He accessed the roof via a fire escape and used a high-powered rifle similar to an AR-15 to shoot more than 70 rounds into the crowd.
After the shooting, he was able to melt into the crowd before walking to his mother’s home, who lived nearby, and taking her car.
“Initially it was reported that this person had long hair, so a wig isn’t out of the question.”
A member of the public identified Mr Crimo’s vehicle from information issued by authorities and called 911, and he was arrested shortly afterwards after police located the car.
The motive for the attack is still unknown, but police said they did not believe it was racially motivated.
Suspect threatened to ‘kill everyone’
Mr Crimo threatened to “kill everyone” in his home with a “collection of knives” three years before he allegedly went on his shooting rampage.
Police said in a press conference on Tuesday afternoon that officers were called to his home for incidents twice in 2019.
The second time – in September 2019 – police were called to a report from a family member that Mr Crimo had vowed to “kill” the people inside the home and that he had a “collection of knives”, which included a sword.
Officers responded to the scene and confiscated the knives but did not arrest the suspect.
This came after police were first called to the home in April 2019 to a report that Mr Crimo had tried to kill himself.
Despite the incidents, Mr Crimo was able to legally purchase multiple firearms in the lead-up to Monday’s attack.
First court appearance
Mr Crimo was charged with seven counts of first-degree murder by prosecutors from the Lake County State’s Attorney’s Office on Tuesday evening.
He appeared in court for the first time on Wednesday morning where he was ordered to be held without bond on seven counts of first-degree murder.
Dressed in a black t-shirt and his long dark hair down around his face, he stared expressionless into the camera.
The judge ordered that he be held without bond. A public defender has been appointed to defend him.
Robert Crimo seen in his first court appearance over the Highland Park massacre (AP)
In a press conference outside the court on Wednesday, Mr Covelli said that the suspect crossed state lines from Illinois to Wisconsin, driving all the way to Madison in his mother’s vehicle.
“Investigators did develop some information that it appears when he drove to Madison, he was driving around, however, he did see a celebration that was occurring in Madison, and he seriously contemplated using the firearm he had in his vehicle to commit another shooting in Madison,” he said.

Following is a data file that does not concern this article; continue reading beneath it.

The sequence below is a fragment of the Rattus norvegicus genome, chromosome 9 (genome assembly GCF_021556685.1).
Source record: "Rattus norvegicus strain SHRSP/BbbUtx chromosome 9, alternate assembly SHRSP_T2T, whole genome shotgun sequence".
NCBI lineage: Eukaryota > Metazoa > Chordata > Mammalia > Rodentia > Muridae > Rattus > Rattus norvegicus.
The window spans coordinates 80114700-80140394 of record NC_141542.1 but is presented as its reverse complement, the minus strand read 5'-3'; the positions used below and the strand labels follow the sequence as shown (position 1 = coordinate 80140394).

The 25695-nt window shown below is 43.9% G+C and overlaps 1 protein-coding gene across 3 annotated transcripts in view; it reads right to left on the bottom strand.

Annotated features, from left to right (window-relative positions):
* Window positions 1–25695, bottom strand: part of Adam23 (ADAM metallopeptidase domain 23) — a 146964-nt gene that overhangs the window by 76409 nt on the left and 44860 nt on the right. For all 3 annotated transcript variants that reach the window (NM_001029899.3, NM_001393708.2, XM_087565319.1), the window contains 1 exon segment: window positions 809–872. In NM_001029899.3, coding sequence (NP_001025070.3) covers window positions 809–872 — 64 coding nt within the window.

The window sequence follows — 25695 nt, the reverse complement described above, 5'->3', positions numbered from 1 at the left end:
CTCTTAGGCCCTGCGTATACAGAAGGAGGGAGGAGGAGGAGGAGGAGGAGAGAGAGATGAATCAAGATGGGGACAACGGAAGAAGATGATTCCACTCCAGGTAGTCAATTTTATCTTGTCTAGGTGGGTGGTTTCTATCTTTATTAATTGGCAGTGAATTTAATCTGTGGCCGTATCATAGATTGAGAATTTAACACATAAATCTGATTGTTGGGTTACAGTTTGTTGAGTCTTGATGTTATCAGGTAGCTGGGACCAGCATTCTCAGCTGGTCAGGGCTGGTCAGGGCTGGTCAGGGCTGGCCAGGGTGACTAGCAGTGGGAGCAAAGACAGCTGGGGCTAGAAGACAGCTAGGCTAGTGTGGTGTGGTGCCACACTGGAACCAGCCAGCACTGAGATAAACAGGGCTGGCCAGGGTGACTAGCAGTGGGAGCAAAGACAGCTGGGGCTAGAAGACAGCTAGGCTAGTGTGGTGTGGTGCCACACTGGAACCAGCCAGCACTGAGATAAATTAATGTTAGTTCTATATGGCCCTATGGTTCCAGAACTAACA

Who are Robert Crimo’s family?
Mr Crimo’s father has been identified as Bob Crimo Sr, 58, a local deli owner who once ran for mayor of Highland Park in 2019 but lost by a two-to-one margin to the incumbent.
Just days after the Uvalde elementary school shooting in Texas in which 19 children and two teachers were killed, a Twitter account that is thought to belong to Mr Crimo Sr liked a tweet in support of the second amendment.
“Protect the Second Amendment like your life depends on it,” read the 28 May tweet.
A search of his home also uncovered multiple other firearms including pistols.
Denise Pesina, the mother of Robert Crimo, confronted a SWAT team as authorities searched for her son (CBS News)
His mother Denise Pesina was seen angrily confronting a SWAT team in the aftermath of the July 4th mass shooting.
Video obtained by CBS News shows Ms Pesina shouting and gesturing at officers in McDaniels Avenue, Highland Park, on Monday, as a massive manhunt was underway for her son.
It’s unclear what the confrontation was about, but the network reported that Ms Pesina was in contact with police over for several hours after the Independence Day parade shooting.
It has also emerged that a business owned by Ms Pesina had a mailbox at a UPS Store just a few blocks from where Monday’s shooting was carried out.
The murder weapon
The gun used in the Highland Park July 4th parade mass shooting that killed seven and wounded dozens was a Smith & Wesson M&P 15 rifle, authorities have revealed.
After fleeing the rooftop, authorities said the weapon fell out of his bag in an alley.